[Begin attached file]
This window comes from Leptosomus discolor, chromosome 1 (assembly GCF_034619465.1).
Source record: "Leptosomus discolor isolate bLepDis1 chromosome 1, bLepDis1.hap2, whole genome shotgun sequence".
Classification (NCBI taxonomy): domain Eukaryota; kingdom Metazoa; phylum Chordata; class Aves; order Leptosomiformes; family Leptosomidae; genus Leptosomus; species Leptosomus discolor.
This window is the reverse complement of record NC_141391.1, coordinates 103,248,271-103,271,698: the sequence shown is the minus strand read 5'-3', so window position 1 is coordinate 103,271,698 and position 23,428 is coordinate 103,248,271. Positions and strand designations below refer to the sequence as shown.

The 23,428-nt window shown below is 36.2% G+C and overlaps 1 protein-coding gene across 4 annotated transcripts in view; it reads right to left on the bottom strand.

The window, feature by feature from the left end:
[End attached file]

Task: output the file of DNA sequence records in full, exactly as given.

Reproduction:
This window comes from Leptosomus discolor, chromosome 1 (assembly GCF_034619465.1).
Source record: "Leptosomus discolor isolate bLepDis1 chromosome 1, bLepDis1.hap2, whole genome shotgun sequence".
Classification (NCBI taxonomy): domain Eukaryota; kingdom Metazoa; phylum Chordata; class Aves; order Leptosomiformes; family Leptosomidae; genus Leptosomus; species Leptosomus discolor.
This window is the reverse complement of record NC_141391.1, coordinates 103,248,271-103,271,698: the sequence shown is the minus strand read 5'-3', so window position 1 is coordinate 103,271,698 and position 23,428 is coordinate 103,248,271. Positions and strand designations below refer to the sequence as shown.

The 23,428-nt window shown below is 36.2% G+C and overlaps 1 protein-coding gene across 4 annotated transcripts in view; it reads right to left on the bottom strand.

The window, feature by feature from the left end: